Ranoth Olseta wants nothing more than to be a worthy successor to his father’s throne. When his home is threatened by the aggressive Woaden Empire, Ran becomes his city’s saviour, but powers within him are revealed by the enemy and he is condemned to death. Confused and betrayed, Ran is forced to flee his homeland, vowing to reclaim what he has lost, even if it kills him.

Facing an unknown future, and battling forces both familiar and foreign, can Lidan and Ran overcome the odds threatening to drag them into inescapable darkness?

The Great Hearts by David Oliver

This is a coming to age kind of story where two boys survive the massacre at their village and find their place in an academy, where they learn combat and other useful stuff to become soldiers, Imperators for the Empire. This book stayed with me for a long time, mostly because the out of nowhere twist toward the end. And the huge panther Calidan bonds with.

Read my review of The Great Hearts

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Calidan Darkheart is an Imperator. The voice of the Emperor in the wild. A secretive and dangerous job, hunting down those deemed a threat to the Emperor’s rule…whether monster or man. Twisted and bitter, he heads down a dark path to hunt a nightmare from his youth.
This is his story.

The first instalment of a new series, David Oliver’s debut novel features mythical beasts, epic sword duels, dark rituals and a friendship for the ages. Following in the footsteps of authors such as Mark Lawrence, Joe Abercrombie and Brian McClellan, The Great Hearts melds gritty, vivid action with the soft, warm purr of a gigantic panther.

The Broken Empire trilogy by Mark Lawrence

Seriously, if this post wouldn’t be complete without Harry Potter then The Broken Empire trilogy has to have a place too. In Prince of Thorns Jorg is 13 years old when we first meet him and his Brothers. There isn’t a grimdark list without this trilogy on it, and that’s not a coincidence. This is a dark tale, about a boy who had to grow up too soon and who decided to take matters into his own hands, showing to his father, and eventually the world why no one should mess with him.

Read my interview with Mark Lawrence


Before the thorns taught me their sharp lessons and bled weakness from me I had but one brother, and I loved him well. But those days are gone and what is left of them lies in my mother’s tomb. Now I have many brothers, quick with knife and sword, and as evil as you please. We ride this broken empire and loot its corpse. They say these are violent times, the end of days when the dead roam and monsters haunt the night. All that’s true enough, but there’s something worse out there, in the dark. Much worse.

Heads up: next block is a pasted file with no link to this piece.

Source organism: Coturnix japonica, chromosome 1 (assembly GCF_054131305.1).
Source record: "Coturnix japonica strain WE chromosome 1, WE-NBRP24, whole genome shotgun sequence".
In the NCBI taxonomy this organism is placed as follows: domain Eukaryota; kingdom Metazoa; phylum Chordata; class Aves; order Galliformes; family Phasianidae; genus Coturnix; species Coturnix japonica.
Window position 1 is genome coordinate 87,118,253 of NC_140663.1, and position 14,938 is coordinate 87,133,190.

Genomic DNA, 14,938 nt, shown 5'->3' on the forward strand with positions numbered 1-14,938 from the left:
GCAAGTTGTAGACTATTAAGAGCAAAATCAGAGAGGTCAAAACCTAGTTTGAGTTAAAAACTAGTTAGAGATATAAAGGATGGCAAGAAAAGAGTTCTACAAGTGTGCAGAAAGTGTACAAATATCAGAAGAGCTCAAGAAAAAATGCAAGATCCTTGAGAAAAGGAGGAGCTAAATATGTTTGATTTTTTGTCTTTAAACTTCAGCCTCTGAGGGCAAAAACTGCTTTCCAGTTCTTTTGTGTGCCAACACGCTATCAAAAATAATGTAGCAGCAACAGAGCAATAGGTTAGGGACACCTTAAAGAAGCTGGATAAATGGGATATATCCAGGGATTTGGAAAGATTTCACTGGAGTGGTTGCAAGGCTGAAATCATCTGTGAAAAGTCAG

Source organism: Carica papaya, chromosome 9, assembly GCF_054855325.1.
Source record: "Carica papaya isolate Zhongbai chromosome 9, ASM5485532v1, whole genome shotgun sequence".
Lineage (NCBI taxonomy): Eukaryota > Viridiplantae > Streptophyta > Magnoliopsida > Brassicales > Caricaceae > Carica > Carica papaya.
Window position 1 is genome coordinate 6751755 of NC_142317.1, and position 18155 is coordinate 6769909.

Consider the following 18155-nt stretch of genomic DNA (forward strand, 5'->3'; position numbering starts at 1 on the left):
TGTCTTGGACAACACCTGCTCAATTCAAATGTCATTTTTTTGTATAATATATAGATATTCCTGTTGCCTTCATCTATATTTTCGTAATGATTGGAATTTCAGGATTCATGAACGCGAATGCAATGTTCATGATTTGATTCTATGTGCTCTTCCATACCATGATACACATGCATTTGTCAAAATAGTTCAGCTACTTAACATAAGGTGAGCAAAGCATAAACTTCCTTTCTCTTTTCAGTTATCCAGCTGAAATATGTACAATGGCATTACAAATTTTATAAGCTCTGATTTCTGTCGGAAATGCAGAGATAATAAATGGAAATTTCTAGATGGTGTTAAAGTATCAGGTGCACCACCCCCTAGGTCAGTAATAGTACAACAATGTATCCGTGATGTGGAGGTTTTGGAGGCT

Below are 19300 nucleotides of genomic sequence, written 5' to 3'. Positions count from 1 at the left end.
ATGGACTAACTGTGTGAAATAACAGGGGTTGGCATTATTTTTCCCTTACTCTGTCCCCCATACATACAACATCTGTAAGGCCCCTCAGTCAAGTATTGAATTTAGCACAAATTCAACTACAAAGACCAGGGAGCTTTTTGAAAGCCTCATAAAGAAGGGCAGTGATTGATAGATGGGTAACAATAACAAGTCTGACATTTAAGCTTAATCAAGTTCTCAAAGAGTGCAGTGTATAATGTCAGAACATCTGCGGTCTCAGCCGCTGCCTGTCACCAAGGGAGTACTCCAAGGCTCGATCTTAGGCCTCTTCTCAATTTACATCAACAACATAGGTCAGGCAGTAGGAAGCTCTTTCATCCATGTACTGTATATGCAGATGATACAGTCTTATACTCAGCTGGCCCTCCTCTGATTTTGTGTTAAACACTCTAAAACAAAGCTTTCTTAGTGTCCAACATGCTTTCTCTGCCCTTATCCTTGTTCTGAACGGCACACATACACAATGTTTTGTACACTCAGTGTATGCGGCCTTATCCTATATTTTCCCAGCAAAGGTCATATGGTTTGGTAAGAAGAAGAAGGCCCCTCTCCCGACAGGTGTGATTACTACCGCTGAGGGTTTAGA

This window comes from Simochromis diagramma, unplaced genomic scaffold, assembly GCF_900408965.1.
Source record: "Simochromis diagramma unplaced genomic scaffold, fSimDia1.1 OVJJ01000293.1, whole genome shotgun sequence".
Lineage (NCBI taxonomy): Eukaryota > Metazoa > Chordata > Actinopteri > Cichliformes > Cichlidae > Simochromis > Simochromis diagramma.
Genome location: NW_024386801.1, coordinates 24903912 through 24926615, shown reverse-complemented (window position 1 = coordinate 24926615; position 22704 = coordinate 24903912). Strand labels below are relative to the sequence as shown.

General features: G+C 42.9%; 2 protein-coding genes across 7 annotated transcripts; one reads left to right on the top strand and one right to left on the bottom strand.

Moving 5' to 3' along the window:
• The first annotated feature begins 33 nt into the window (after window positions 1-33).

From being a privileged royal child, raised by a loving mother, Jorg Ancrath has become the Prince of Thorns, a charming, immoral boy leading a grim band of outlaws in a series of raids and atrocities. The world is in chaos: violence is rife, nightmares everywhere. Jorg has the ability to master the living and the dead, but there is still one thing that puts a chill in him. Returning to his father’s castle Jorg must confront horrors from his childhood and carve himself a future with all hands turned against him.

Mark Lawrence’s debut novel tells a tale of blood and treachery, magic and brotherhood and paints a compelling and brutal, and sometimes beautiful, picture of an exceptional boy on his journey toward manhood and the throne.

Wavebreaker by A.J. Norfield

This book stands out a bit from this list, but I wanted to have 10 books picked and I have a feeling that Decan eventually will become a more significant character as the series will go on. Wavebreaker is the second book of the Stone War Chronicles, where a new plotline is being introduced to a series with Trista and her little brother Decan. Mostly Trista is in the focus between them, but as he is the only family Trista has, he is an important motivation in her decisions.

Read my review of Wavebreaker

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Black ships darken the sea and sky, destroying everything they encounter. High General Corza Setra has mobilized the Stone King’s legions—but where is he taking them?

When Trista’s village is obliterated without warning, it’s up to her to keep her little brother and newly hatched dragon safe. She’s always held her own as one of the waterclans, but will her skills as a hunter be enough for her to conquer the hardships that await them on the road ahead?

Meanwhile, the pressure is on for Raylan and his friends as they flee the Dark Continent. Without their commander, the squad’s strong leadership is gone and those left struggle with the burden of the oncoming danger. Can they stop the Stone King’s forces—including the deadly ghol’ms—from ravaging the world as they know it?

Who are your favorite fantasy kids? Let me know which books you’d put on this list.